I’ve been running for nearly 20 years. For the longest time, I never really considered how I feel about running.
I keep signing up for marathons. Doing long runs. Working with new runners. Writing about running.
I must love it, right?
But as often happens on long runs, my mind began to wander recently during a run after listening to a podcast about productivity, happiness and doing what you love. I don’t remember which podcast, in particular, started me down this path. In the podcasts I listen to these are common themes.
A comment that some guest made really made me wonder, do I really love running?
I began to consider how often I dread heading out the door for a run. All the days when I need to pull out every trick in the book to do the simplest of runs.
Maybe it wasn’t a straightforward of an answer as I’d imagined.
Starting At The Beginning
Many people who try running don’t become runners.
They often quit because they think running isn’t for them. They don’t enjoy it. It can be hard. Maybe they think it’s boring.
They don’t enjoy putting on their shoes and sweating it out in the heat and the rain and the smog, so they move on to a different exercise program (or sadly, move on to a sedentary lifestyle).
Maybe they think they’re doing it wrong because they see other runners out there every day and (seemingly) enjoying it.
Appearances can be deceiving.
As For Me
I’m sure there are some runners who love every step of their runs. Who love the actual act of putting on the shoes and heading out the door.
I wouldn’t know.
I’m not one of those runners.
What I’ve come to realize, is that for me, very often (if not usually) don’t love the actual act of running.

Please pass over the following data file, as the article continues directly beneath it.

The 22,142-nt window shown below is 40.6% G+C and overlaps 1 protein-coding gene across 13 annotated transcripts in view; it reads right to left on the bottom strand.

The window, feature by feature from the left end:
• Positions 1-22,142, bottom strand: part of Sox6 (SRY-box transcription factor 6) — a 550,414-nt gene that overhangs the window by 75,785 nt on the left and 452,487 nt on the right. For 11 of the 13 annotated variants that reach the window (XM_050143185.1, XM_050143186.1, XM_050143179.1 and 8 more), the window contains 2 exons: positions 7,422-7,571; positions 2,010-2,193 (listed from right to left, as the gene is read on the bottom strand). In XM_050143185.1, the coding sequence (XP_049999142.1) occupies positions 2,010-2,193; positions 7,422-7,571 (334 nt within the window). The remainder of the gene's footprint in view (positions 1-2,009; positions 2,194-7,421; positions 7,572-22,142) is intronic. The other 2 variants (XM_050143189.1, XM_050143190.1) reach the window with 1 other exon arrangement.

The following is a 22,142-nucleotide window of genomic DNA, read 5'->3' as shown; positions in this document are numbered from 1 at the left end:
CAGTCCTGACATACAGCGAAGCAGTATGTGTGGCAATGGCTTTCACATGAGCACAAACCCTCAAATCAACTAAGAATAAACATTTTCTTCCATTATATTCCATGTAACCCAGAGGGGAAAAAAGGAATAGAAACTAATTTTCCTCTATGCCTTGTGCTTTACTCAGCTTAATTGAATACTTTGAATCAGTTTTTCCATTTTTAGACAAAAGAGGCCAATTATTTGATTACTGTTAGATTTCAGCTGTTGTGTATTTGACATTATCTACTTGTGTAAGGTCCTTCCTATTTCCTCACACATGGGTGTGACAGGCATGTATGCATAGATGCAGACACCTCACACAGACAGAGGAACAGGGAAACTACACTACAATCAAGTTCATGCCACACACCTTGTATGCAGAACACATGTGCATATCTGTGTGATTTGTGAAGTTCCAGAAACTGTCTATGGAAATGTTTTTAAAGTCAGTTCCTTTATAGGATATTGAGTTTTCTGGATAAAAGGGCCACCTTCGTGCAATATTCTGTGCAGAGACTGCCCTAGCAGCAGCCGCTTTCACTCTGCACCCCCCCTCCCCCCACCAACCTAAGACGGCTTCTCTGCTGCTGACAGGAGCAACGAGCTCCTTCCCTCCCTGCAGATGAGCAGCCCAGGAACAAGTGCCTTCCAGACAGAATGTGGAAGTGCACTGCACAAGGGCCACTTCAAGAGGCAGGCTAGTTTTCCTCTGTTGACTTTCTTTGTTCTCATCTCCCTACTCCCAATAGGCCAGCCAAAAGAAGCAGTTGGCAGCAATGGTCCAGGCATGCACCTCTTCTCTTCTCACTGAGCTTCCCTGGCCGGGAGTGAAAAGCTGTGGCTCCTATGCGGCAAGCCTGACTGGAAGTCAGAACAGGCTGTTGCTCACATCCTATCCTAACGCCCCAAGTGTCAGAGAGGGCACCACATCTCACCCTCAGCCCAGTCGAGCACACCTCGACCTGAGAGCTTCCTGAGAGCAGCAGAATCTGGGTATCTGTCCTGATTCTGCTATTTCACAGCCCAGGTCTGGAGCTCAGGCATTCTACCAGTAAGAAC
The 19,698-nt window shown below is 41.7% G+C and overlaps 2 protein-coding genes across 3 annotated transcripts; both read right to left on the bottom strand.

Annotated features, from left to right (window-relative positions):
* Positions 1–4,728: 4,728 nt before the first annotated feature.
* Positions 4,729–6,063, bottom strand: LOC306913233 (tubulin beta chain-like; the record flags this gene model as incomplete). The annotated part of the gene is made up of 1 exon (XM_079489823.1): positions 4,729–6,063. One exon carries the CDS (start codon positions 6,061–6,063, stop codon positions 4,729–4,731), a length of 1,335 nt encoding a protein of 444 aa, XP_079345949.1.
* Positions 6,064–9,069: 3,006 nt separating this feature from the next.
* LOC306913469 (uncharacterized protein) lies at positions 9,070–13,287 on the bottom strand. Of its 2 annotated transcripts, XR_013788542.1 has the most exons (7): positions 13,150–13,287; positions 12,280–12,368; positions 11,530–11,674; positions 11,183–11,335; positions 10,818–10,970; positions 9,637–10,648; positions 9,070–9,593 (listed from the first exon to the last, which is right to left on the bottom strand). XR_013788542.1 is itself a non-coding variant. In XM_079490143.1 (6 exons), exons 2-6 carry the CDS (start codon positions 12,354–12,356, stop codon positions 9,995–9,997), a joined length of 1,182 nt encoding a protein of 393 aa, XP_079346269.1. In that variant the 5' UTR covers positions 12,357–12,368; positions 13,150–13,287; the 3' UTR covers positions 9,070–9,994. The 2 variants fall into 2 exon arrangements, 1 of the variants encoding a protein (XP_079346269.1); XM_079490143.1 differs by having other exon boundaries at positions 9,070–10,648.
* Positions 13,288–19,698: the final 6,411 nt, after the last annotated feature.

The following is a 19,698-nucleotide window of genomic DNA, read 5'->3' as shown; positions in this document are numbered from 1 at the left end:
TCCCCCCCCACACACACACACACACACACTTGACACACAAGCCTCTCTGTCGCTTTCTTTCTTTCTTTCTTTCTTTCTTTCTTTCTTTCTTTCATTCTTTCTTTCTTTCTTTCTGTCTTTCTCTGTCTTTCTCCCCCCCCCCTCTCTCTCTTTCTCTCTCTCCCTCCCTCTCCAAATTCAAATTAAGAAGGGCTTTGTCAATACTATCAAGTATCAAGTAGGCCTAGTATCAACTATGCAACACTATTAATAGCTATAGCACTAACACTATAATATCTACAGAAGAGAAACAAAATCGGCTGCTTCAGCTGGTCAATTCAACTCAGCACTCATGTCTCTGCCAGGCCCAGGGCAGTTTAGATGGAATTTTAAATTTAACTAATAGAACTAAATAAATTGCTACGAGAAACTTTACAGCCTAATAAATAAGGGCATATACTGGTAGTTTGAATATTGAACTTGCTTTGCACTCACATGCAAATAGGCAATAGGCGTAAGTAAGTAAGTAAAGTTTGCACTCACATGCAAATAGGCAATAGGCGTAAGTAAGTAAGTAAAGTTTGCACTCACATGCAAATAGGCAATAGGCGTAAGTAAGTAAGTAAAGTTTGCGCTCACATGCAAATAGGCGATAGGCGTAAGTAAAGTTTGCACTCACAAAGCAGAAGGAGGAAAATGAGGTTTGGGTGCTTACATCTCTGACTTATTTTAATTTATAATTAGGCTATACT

It’s exhausting. It’s hard. The elements can be terrible. There are much more enjoyable ways to spend a Saturday morning than getting up before dawn and running for 20 miles.
And there is no way around it, running can be boring.
Running for hours on end is dull.
I look like hell, feel like hell. I’m sweaty and smelly and gross.
I look at ‘running’ as so more than the act of putting on my shoes and heading out the door.
For me, running also involves:
- Putting together a training plan,
- Considering potential running routes, pouring over maps and trails and routes,
- Seeing the scenery that I only could see on a trail run,
- Enjoying the connections and ideas my brain can only seem to come up with on a run.
Most importantly for me, ‘running’ entails knowing that I’ve run.
That I’ve pushed through a boring, challenging, and tedious run. That I did that run even when I didn’t want to. That I burnt off enough calories to let me eat that cupcake (relatively) guilt-free.
And while I say I hate being sore after a run, that I hate the chaffing and the occasional poison oak outbreak, secretly, I love it.
I worked hard for it, I earned it.
They are reminders and scars of battles fought and won.
So Answer The Question Already, Sara
So do I love running?
The actual heading out the door, putting one foot in front of the other for hours at a time? Do I love that? Usually? No, I don’t.
But running is so much more than that.
I love having run.
I love the feeling of accomplishment I get from doing runs.
There is nothing better than the feeling of crossing the finish line of a marathon feeling totally spent and knowing I wanted to quit so many times in training but didn’t.
Knowing there were days when I considered bailing on a run in exchange for a few more hours of sleep but didn’t.
That feeling of knowing I faced every challenge and kept going, exceeding even my own expectations.
The actual running part of it is just the thing I have to do to get to the other side.
The good stuff is on the other side of doing a run.
So I guess I’ll keep heading out the door, so I can get there.